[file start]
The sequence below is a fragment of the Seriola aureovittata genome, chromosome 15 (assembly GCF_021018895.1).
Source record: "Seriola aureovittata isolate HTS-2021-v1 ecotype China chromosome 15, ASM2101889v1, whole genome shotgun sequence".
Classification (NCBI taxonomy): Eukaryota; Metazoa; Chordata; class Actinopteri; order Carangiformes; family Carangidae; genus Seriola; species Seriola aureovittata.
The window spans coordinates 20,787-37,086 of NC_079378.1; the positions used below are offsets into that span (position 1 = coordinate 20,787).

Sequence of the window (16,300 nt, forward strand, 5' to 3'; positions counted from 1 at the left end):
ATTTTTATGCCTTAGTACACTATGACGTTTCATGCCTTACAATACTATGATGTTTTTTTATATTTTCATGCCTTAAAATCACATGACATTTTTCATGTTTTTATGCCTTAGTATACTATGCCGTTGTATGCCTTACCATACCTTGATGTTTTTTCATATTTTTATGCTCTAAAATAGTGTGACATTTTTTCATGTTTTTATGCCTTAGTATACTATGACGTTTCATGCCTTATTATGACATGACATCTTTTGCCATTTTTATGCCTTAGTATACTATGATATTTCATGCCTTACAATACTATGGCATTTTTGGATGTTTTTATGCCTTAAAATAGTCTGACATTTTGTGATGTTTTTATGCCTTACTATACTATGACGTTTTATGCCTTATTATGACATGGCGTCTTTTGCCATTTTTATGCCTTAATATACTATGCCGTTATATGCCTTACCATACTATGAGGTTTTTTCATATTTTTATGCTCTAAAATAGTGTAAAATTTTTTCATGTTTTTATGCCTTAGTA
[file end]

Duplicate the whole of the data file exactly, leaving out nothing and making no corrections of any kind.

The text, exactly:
The sequence below is a fragment of the Seriola aureovittata genome, chromosome 15 (assembly GCF_021018895.1).
Source record: "Seriola aureovittata isolate HTS-2021-v1 ecotype China chromosome 15, ASM2101889v1, whole genome shotgun sequence".
Classification (NCBI taxonomy): Eukaryota; Metazoa; Chordata; class Actinopteri; order Carangiformes; family Carangidae; genus Seriola; species Seriola aureovittata.
The window spans coordinates 20,787-37,086 of NC_079378.1; the positions used below are offsets into that span (position 1 = coordinate 20,787).

Sequence of the window (16,300 nt, forward strand, 5' to 3'; positions counted from 1 at the left end):
ATTTTTATGCCTTAGTACACTATGACGTTTCATGCCTTACAATACTATGATGTTTTTTTATATTTTCATGCCTTAAAATCACATGACATTTTTCATGTTTTTATGCCTTAGTATACTATGCCGTTGTATGCCTTACCATACCTTGATGTTTTTTCATATTTTTATGCTCTAAAATAGTGTGACATTTTTTCATGTTTTTATGCCTTAGTATACTATGACGTTTCATGCCTTATTATGACATGACATCTTTTGCCATTTTTATGCCTTAGTATACTATGATATTTCATGCCTTACAATACTATGGCATTTTTGGATGTTTTTATGCCTTAAAATAGTCTGACATTTTGTGATGTTTTTATGCCTTACTATACTATGACGTTTTATGCCTTATTATGACATGGCGTCTTTTGCCATTTTTATGCCTTAATATACTATGCCGTTATATGCCTTACCATACTATGAGGTTTTTTCATATTTTTATGCTCTAAAATAGTGTAAAATTTTTTCATGTTTTTATGCCTTAGTA